Money For Members

How you can avoid huge 'roaming' phone bills while visiting Switzerland

Helena Bachmann
Helena Bachmann - [email protected]
How you can avoid huge 'roaming' phone bills while visiting Switzerland
3G is being shut off in Austria in January to make way for more 5G infrastructure. Photo: Pixabay

If you're visiting Switzerland with a foreign mobile phone, you risk running up a huge phone bill in roaming charges. But there are ways to keep your internet access while avoiding being hit by extra charges.


There used be a time when people travelled without mobile phones, using telephone booths for calls and cameras to take photos.

‘Roaming’ was not even a word then, except when referring to tigers or wild horses.

But if you live in the second decade of the 21st century, your smartphone probably never leaves your side.

The more frugal people turn off their phones while traveling abroad to avoid extra charges, but most tourists want to have full use of their devices.

However, in Switzerland roaming fees can add up to quite a bundle.

‘Lucrative business’

Roaming charges within the EU ended in 2017, but not in Switzerland

Even though some MPs said at the time that “if the EU can stop roaming then it must be possible for Switzerland too,” telecom operators didn’t see it this way.

That’s because roaming is “a lucrative business" for Swiss  companies, so they had “little interest” in joining the EU deal, online consumer site Comparis said at the time.

According to the Federal Office of Communications, “compared to the European Union, prices for data roaming services in Switzerland are high. On average, they amount to around 0.008 francs per megabyte,” while in the EU a megabyte costs 0.0035 euros.   


How can you  save money on your roaming charges while visiting Switzerland?

The best way to cut the cost is to buy a Swiss prepaid SIM card, according to Moneyland consumer platform.

SIMs are generally quite affordable for tourists.

For instance, "Vodafone users in Germany have to pay 15 euros to use up to 50 megabytes of roaming data for Switzerland per day. For the equivalent of around 17 euros, a Swiss SIM can give you 5 gigabytes of data – around 100 times as much."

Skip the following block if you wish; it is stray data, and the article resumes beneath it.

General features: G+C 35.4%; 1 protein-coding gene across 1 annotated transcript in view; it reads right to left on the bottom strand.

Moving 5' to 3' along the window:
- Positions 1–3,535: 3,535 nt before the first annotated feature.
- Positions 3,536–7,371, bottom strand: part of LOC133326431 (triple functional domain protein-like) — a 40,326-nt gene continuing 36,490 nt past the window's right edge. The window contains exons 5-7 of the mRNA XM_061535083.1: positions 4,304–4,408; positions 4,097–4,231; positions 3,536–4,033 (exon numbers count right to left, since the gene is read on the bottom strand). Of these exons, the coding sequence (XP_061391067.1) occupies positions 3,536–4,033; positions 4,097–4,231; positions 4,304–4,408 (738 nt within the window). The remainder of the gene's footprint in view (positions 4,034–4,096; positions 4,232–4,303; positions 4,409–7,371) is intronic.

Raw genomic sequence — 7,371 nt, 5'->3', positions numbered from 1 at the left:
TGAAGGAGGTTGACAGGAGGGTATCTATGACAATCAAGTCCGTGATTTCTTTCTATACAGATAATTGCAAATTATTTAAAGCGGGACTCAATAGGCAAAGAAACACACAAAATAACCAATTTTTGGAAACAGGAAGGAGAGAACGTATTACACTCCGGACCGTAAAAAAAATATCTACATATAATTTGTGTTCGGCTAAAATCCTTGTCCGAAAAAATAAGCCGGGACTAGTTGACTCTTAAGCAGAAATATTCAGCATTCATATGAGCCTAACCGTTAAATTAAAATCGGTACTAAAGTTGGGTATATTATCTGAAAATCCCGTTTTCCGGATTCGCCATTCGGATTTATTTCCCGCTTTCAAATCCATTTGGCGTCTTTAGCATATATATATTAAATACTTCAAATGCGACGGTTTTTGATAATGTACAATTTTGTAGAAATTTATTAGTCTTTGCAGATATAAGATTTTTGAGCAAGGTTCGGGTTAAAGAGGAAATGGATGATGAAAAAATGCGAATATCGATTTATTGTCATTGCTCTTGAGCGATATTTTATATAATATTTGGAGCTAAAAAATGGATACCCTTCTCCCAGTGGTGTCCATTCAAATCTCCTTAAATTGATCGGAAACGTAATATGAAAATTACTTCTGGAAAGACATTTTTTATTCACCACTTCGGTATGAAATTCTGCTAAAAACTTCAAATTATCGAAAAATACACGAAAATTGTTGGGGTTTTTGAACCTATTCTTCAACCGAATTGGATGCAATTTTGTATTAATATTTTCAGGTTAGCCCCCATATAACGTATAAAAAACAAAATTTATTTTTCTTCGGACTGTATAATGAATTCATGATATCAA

If, however, your mobile plan from your country includes roaming allowances for Switzerland, there may be no benefit to using a Swiss SIM card instead.  Moneyland cites the example Deutsche Telekom customers, who benefit from the same conditions when roaming in Switzerland as they do in Germany.

Where can tourists purchase a Swiss SIM cards?

They are widely available at various retailers, such as:

  • Swiss supermarkets like Migros and Coop (which sell their own M-Budget and Coop Mobile SIMs, respectively)
  • Discount supermarkets like Aldi and Lidl, which also sell their own SIMs
  • The branch stores of Swiss telecom companies like Salt, Sunrise, and Swisscom
  • Electronics stores like those run by Fust, Interdiscount, Media Market and Melectronics
  • Post offices

In all of these venues, you will have to present your passport or ID card, and fill out the registration form before purchasing a SIM card.


Are there any other options as well?

If you don’t want to use prepaid SIM cards, then Moneyland suggests purchasing regular prepaid bundles which the Swiss use but which are available to foreign tourist as well.

One of the best, according to consumer experts is, Digital Republic, which “has an interesting offer for tourists traveling to Switzerland".

This mobile service provider offers several different packages, all of which include unlimited data for a flat fee. The only difference between them is the Internet speed. An unlimited data bundle with a speed of 50 Mbps costs 20 Swiss francs.The SIM is complimentary and you do not pay any activation fees.


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